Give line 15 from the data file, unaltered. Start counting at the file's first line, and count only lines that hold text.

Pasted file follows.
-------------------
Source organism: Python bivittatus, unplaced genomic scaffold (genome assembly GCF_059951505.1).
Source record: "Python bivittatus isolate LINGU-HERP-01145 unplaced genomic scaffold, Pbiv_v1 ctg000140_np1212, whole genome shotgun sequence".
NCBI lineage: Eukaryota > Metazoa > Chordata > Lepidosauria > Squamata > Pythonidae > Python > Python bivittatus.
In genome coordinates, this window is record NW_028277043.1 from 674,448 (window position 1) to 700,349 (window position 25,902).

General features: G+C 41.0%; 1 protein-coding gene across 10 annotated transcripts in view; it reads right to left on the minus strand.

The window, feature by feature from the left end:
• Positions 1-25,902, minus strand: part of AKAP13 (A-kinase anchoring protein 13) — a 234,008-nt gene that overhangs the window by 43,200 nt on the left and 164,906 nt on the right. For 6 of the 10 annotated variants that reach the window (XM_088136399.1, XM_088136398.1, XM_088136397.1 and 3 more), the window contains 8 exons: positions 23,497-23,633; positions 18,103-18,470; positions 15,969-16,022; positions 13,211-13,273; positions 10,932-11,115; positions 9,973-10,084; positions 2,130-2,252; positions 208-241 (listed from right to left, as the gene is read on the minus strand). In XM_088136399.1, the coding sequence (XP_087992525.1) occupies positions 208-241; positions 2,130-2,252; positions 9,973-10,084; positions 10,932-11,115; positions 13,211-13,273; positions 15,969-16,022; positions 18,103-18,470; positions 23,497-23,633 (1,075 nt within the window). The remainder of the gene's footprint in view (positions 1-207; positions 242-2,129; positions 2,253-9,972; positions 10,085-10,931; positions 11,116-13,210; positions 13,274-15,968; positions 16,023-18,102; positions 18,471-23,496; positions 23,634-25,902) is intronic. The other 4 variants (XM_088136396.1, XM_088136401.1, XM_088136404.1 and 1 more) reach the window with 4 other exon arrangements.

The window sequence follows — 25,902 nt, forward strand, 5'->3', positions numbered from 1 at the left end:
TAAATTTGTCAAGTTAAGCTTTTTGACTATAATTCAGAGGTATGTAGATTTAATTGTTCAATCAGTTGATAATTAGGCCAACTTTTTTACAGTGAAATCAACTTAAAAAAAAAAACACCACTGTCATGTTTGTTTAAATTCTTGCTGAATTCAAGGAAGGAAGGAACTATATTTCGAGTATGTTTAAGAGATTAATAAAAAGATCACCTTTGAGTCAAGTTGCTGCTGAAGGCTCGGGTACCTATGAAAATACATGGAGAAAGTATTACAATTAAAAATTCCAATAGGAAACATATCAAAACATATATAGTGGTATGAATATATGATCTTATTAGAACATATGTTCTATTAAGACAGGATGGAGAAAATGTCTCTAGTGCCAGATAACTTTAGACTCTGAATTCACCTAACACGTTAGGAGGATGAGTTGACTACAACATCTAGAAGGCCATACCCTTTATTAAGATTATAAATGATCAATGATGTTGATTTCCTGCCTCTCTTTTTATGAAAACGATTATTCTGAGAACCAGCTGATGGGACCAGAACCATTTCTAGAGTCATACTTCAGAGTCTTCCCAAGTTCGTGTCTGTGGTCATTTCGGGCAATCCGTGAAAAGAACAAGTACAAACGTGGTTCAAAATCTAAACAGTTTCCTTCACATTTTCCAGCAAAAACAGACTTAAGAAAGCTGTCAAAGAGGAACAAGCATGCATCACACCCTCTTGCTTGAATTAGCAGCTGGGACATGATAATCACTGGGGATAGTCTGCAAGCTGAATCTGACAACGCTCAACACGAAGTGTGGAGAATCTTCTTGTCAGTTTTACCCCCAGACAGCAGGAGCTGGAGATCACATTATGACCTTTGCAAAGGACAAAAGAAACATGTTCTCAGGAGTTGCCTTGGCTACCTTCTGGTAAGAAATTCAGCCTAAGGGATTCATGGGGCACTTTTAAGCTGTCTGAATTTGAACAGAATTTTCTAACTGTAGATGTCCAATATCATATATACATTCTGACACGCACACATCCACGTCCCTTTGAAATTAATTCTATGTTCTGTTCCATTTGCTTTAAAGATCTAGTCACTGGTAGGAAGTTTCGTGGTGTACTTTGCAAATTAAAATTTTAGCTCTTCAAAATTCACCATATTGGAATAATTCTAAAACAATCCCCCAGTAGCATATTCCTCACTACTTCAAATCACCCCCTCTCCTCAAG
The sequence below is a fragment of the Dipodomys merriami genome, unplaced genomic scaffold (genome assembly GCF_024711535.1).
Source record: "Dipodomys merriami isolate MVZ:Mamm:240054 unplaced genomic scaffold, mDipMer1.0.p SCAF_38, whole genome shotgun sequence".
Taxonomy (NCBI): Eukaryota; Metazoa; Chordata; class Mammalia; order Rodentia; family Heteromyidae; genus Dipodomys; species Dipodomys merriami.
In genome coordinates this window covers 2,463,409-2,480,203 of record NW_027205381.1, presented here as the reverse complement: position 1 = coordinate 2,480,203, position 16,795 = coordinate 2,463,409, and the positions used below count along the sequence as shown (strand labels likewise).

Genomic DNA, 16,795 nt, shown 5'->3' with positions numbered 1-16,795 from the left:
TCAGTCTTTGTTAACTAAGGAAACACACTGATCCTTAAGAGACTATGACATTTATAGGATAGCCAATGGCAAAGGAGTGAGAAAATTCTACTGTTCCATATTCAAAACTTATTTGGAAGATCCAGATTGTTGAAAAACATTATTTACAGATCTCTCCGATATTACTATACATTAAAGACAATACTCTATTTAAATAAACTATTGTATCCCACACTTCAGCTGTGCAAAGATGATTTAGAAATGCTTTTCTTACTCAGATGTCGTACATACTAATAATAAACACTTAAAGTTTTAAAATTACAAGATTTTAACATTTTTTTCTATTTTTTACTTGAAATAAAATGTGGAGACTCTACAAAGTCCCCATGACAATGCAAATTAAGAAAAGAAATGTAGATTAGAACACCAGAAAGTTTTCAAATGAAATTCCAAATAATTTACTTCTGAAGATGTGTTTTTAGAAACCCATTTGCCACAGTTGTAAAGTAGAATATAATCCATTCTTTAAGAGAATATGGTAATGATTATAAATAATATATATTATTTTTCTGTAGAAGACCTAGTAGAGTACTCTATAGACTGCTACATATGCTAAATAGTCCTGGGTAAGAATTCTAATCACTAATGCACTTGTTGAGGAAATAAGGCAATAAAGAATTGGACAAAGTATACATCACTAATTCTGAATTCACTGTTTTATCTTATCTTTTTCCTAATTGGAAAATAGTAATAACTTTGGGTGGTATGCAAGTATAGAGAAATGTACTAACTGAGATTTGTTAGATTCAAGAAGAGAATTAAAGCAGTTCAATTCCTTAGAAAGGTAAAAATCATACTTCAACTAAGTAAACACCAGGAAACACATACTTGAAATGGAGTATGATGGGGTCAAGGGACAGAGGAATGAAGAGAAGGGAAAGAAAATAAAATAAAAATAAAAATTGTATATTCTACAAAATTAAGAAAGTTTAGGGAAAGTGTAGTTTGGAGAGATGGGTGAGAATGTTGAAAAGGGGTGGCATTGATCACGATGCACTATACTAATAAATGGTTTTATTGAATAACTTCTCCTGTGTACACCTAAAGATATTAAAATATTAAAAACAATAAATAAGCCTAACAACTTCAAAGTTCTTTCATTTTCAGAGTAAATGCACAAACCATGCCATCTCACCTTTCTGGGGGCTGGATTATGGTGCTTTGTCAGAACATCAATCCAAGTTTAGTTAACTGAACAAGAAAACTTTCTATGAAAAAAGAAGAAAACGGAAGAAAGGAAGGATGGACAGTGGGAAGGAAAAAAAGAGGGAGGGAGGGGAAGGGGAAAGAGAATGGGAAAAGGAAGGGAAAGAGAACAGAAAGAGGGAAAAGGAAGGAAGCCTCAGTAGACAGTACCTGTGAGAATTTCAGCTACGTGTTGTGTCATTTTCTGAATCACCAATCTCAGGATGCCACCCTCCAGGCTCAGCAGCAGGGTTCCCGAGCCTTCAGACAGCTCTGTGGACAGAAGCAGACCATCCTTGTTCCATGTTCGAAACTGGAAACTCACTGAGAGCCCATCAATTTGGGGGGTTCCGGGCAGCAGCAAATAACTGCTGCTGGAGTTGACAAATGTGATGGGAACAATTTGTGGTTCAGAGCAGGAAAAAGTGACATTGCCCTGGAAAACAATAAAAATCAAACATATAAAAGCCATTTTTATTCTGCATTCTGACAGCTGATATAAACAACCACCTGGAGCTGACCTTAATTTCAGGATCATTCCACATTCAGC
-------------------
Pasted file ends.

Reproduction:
TCAGTCTTTGTTAACTAAGGAAACACACTGATCCTTAAGAGACTATGACATTTATAGGATAGCCAATGGCAAAGGAGTGAGAAAATTCTACTGTTCCATATTCAAAACTTATTTGGAAGATCCAGATTGTTGAAAAACATTATTTACAGATCTCTCCGATATTACTATACATTAAAGACAATACTCTATTTAAATAAACTATTGTATCCCACACTTCAGCTGTGCAAAGATGATTTAGAAATGCTTTTCTTACTCAGATGTCGTACATACTAATAATAAACACTTAAAGTTTTAAAATTACAAGATTTTAACATTTTTTTCTATTTTTTACTTGAAATAAAATGTGGAGACTCTACAAAGTCCCCATGACAATGCAAATTAAGAAAAGAAATGTAGATTAGAACACCAGAAAGTTTTCAAATGAAATTCCAAATAATTTACTTCTGAAGATGTGTTTTTAGAAACCCATTTGCCACAGTTGTAAAGTAGAATATAATCCATTCTTTAAGAGAATATGGTAATGATTATAAATAATATATATTATTTTTCTGTAGAAGACCTAGTAGAGTACTCTATAGACTGCTACATATGCTAAATAGTCCTGGGTAAGAATTCTAATCACTAATGCACTTGTTGAGGAAATAAGGCAATAAAGAATTGGACAAAGTATACATCACTAATTCTGAATTCACTGTTTTATCTTATCTTTTTCCTAATTGGAAAATAGTAATAACTTTGGGTGGTATGCAAGTATAGAGAAATGTACTAACTGAGATTTGTTAGATTCAAGAAGAGAATTAAAGCAGTTCAATTCCTTAGAAAGGTAAAAATCATACTTCAACTAAGTAAACACCAGGAAACACATACTTGAAATGGAGTATGATGGGGTCAAGGGACAGAGGAATGAAGAGAAGGGAAAGAAAATAAAATAAAAATAAAAATTGTATATTCTACAAAATTAAGAAAGTTTAGGGAAAGTGTAGTTTGGAGAGATGGGTGAGAATGTTGAAAAGGGGTGGCATTGATCACGATGCACTATACTAATAAATGGTTTTATTGAATAACTTCTCCTGTGTACACCTAAAGATATTAAAATATTAAAAACAATAAATAAGCCTAACAACTTCAAAGTTCTTTCATTTTCAGAGTAAATGCACAAACCATGCCATCTCACCTTTCTGGGGGCTGGATTATGGTGCTTTGTCAGAACATCAATCCAAGTTTAGTTAACTGAACAAGAAAACTTTCTATGAAAAAAGAAGAAAACGGAAGAAAGGAAGGATGGACAGTGGGAAGGAAAAAAAGAGGGAGGGAGGGGAAGGGGAAAGAGAATGGGAAAAGGAAGGGAAAGAGAACAGAAAGAGGGAAAAGGAAGGAAGCCTCAGTAGACAGTACCTGTGAGAATTTCAGCTACGTGTTGTGTCATTTTCTGAATCACCAATCTCAGGATGCCACCCTCCAGGCTCAGCAGCAGGGTTCCCGAGCCTTCAGACAGCTCTGTGGACAGAAGCAGACCATCCTTGTTCCATGTTCGAAACTGGAAACTCACTGAGAGCCCATCAATTTGGGGGGTTCCGGGCAGCAGCAAATAACTGCTGCTGGAGTTGACAAATGTGATGGGAACAATTTGTGGTTCAGAGCAGGAAAAAGTGACATTGCCCTGGAAAACAATAAAAATCAAACATATAAAAGCCATTTTTATTCTGCATTCTGACAGCTGATATAAACAACCACCTGGAGCTGACCTTAATTTCAGGATCATTCCACATTCAGC